Install handbrake on CentOS8

Handbrake can be installed without having to install from source, simply for this tutorial to learn how.

Handbrake install instructions for centos8 show that you have to install from source as well as installing all development tools, but there is an easier way … install from rpmfusion.

RPMFusion provides software that the Fedora project or Redhat don’t want to.

Before you progress any further, you need to enable EPEL in CentOS8

According to the RPMFusion configuration guide at time of writing, you need to do the following in a console to add the required settings to CentOS8:

sudo dnf install --nogpgcheck https://dl.fedoraproject.org/pub/epel/epel-release-latest-8.noarch.rpm
sudo dnf install --nogpgcheck https://download1.rpmfusion.org/free/el/rpmfusion-free-release-8.noarch.rpm

Next, you need to install Handbrake GUI

sudo dnf install HandBrake-gui

This will then try to resolve all the dependencies using the new RPMFusion repositories and should prompt to download approx 20MB of packages:

Install  22 Packages

Total size: 20 M
Total download size: 20 M
Installed size: 63 M
Is this ok [y/N]: 

to run handbrake, type the following into a console:

ghb

Securing your devices using DNS

We have long wondered why some of the more harmful webpages are not blocked more easily using DNS, and we finally found a system that does it for us. Securing your devices using DNS may sound like an odd concept, but read on to find out more. You can now improve your Internet Security & Privacy In a Few Easy Steps

dns9.quad9.net is a great free service that blocks many bad things from talking to your computers and other devices. Alot of the viruses people get come from either webpages or email and use DNS to talk to their command and control (C&C) server(s). Quad9 provides Internet Security & Privacy
In a Few Easy Steps

dns9.quad9.net will allow you to block all harmful webpages and many other things without you even being aware of it.

If your unsure what DNS is, its the Domain Name System. in other words, its the domain name of the site (such as securetech.com.au) which resolves into an IP address of “208.113.162.199”. which one is easier to remember?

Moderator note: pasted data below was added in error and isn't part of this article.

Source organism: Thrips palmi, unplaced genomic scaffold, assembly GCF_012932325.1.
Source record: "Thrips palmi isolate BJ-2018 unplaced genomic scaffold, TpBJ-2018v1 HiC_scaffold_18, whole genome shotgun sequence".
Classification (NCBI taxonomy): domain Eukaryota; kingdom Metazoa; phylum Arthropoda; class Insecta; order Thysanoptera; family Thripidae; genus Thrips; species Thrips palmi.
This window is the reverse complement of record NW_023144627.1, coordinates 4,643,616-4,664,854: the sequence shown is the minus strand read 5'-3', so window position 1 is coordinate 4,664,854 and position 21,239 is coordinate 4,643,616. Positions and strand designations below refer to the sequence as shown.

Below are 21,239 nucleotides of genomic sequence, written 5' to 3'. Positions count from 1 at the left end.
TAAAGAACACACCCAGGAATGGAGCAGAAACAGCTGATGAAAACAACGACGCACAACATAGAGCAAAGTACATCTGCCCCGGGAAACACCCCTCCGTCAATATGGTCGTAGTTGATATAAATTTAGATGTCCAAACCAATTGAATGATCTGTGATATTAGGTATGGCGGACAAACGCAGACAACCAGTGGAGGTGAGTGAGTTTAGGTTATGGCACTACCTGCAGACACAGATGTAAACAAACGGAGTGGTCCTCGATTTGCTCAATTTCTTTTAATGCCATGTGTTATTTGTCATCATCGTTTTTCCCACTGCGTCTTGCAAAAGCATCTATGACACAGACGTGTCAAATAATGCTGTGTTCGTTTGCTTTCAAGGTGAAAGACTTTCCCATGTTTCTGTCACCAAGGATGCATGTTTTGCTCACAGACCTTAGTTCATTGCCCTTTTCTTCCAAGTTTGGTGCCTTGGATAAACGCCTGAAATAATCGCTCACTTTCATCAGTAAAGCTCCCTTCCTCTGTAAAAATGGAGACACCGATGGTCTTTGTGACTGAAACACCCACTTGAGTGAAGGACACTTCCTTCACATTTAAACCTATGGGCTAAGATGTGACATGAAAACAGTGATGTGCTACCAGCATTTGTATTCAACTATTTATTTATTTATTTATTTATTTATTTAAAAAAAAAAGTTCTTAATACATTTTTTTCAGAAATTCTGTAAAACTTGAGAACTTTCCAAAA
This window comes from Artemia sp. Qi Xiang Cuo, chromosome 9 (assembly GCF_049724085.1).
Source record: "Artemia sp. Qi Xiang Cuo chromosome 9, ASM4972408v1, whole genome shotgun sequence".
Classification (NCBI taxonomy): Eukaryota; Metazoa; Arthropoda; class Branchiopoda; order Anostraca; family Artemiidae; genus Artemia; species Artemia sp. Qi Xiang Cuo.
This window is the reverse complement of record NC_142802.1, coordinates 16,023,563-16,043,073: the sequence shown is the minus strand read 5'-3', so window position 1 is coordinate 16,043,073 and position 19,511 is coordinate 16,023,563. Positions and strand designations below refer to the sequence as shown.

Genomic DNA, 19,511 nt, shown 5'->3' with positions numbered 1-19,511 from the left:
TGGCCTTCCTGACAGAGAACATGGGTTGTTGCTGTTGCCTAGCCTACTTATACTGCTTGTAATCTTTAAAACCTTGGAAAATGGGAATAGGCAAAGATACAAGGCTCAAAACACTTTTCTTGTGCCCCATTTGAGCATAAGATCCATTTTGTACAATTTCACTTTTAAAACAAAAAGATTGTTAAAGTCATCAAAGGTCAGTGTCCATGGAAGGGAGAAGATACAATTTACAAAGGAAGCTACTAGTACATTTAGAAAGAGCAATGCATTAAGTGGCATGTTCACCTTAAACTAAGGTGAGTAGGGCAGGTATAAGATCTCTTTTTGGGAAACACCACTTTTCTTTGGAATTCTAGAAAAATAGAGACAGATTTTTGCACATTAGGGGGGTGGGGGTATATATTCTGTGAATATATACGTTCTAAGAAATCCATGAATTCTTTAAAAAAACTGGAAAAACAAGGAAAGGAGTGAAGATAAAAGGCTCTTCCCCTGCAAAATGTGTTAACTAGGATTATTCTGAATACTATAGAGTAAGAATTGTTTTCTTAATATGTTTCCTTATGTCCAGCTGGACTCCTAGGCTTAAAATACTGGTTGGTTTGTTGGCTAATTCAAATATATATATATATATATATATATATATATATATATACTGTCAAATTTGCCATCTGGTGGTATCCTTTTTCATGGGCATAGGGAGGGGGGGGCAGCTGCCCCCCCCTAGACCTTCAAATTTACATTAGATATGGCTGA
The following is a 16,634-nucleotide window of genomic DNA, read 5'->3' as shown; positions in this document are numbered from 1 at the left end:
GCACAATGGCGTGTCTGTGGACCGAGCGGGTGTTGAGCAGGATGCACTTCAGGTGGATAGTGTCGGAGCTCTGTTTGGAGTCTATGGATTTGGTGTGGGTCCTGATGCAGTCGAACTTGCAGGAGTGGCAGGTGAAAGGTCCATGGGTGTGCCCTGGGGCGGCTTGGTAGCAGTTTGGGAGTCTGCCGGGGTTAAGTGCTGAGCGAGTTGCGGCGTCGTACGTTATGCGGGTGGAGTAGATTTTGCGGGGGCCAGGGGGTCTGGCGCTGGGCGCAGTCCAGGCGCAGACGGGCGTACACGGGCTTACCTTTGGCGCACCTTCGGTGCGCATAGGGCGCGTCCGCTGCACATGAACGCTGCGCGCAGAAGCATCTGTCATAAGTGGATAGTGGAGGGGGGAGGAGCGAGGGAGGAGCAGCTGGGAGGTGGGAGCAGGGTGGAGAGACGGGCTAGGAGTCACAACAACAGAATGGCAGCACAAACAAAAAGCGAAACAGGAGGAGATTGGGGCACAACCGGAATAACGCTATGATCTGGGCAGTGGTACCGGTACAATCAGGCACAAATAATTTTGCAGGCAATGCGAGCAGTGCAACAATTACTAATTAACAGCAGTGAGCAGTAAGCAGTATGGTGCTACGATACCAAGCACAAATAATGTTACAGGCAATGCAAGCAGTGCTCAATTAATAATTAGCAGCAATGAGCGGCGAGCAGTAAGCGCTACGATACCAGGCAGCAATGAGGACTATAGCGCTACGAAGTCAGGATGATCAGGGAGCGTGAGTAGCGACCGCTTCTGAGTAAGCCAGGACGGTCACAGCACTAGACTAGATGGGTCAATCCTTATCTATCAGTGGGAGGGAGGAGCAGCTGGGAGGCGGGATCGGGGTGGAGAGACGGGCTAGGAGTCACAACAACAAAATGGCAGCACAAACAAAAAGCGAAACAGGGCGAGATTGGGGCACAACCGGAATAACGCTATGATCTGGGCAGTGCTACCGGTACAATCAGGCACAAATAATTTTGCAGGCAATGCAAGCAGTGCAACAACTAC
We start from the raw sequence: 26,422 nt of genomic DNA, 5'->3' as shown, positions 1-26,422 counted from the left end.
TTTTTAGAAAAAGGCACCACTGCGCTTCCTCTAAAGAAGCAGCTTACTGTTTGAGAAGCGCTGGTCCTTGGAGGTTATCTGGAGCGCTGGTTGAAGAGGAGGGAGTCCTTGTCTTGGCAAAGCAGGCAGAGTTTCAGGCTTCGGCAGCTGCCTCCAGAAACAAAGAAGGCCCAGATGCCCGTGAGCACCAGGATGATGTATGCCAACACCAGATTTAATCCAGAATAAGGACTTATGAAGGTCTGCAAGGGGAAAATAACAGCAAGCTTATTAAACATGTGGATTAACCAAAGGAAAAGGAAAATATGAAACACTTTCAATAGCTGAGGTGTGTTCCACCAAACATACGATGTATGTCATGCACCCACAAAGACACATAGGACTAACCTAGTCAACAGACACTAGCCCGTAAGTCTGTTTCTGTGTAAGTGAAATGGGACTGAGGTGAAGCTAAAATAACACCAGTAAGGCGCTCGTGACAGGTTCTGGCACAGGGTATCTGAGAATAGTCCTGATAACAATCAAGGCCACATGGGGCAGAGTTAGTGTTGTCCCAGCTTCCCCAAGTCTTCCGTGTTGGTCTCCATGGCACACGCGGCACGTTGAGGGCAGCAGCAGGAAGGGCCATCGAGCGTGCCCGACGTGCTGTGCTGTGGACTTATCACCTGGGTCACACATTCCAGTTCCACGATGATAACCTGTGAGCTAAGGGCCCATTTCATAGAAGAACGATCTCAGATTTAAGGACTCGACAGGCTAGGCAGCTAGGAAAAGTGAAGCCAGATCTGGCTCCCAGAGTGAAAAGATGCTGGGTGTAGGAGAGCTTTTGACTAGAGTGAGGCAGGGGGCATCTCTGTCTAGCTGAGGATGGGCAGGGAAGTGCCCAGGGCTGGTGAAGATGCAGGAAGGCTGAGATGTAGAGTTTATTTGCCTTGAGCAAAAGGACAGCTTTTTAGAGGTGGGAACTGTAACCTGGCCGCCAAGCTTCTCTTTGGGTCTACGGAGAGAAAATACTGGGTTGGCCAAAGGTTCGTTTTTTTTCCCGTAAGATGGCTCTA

Remove preinstalled window 10 apps for all users using powershell

To remove the preinstalled windows 10 apps for all users using powershell, open powershell as Administrator, and paste the following.

#Be careful with the first line ... you may want to keep the windows store installed as alot of applications come through there now, rather than direct installs.
#Get-appxpackage -allusers windowsstore | install-appxpackage
Get-appxpackage -allusers xboxapp | remove-appxpackage
Get-appxpackage -allusers 3dbuilder | remove-appxpackage
Get-appxpackage -allusers zune | remove-appxpackage
Get-appxpackage -AllUsers camera | remove-appxpackage
Get-appxpackage -AllUsers solitaire | remove-appxpackage
Get-appxpackage -AllUsers bing | remove-appxpackage
Get-appxpackage -AllUsers getstarted | remove-appxpackage
Get-appxpackage -AllUsers photos | remove-appxpackage
Get-appxpackage -allusers alarms | remove-appxpackage
Get-appxpackage -allusers skype | remove-appxpackage
Get-appxpackage -allusers phone | remove-appxpackage
Get-appxpackage -allusers maps | remove-appxpackage
Get-appxpackage -allusers people | remove-appxpackage
Get-appxpackage -allusers messaging | remove-appxpackage
Get-appxpackage -allusers connectivity | remove-appxpackage
Get-appxpackage -allusers communication | remove-appxpackage
Get-appxpackage -allusers candy | remove-appxpackage
Get-appxpackage -AllUsers office | Remove-AppxPackage
Get-appxpackage -AllUsers twitter | Remove-AppxPackage

If you didn’t actually read the above before copying and pasting (as we may or may not have done), you will need to re-install the store if you want it (which is likely):

Get-AppXPackage WindowsStore -AllUsers | Foreach {Add-AppxPackage -DisableDevelopmentMode -Register "$($_.InstallLocation)\AppXManifest.xml"}

Powershell is an amazing thing that allows the reasonably knowledgeable person to do many functions easily which would normally require alot more time and or effort.

How to replace Dropbox OneDrive or sugarsync with syncthing

If your sick of paying for synchronization software that is overpriced or your running out of space using a free account, Syncthing is one answer, particularly if you have computers in multiple locations or have a good friend or family member that is happy to share some HDD space and internet bandwidth to allow you to do offsite automatic backups.

We recently discovered SyncThing and have been very impressed with it’s features, functionality and security. If you have not yet heard of SyncThing, then you don’t know what your missing out on. It has many awesome features, a few of which are listed below.

  • Syncthing is an amazing free software that allows you to share folders between networked devices, such as laptops and mobile phones.
  • Syncthing has clients for windows, mac and linux computers
  • Syncthing has clients for android and apple ios (ipad, iphone, ipod) although the later has limited support.
  • Sycthing is secure.
  • Syncthing can be setup to sync in a mesh or spoke.

Adding Remote Desktop (RDP) support to windows 10 home

Microsoft Windows 10 home is easily modified to add the Remote Desktop features. These feature are only normally available in the Professional version of win10 (pro).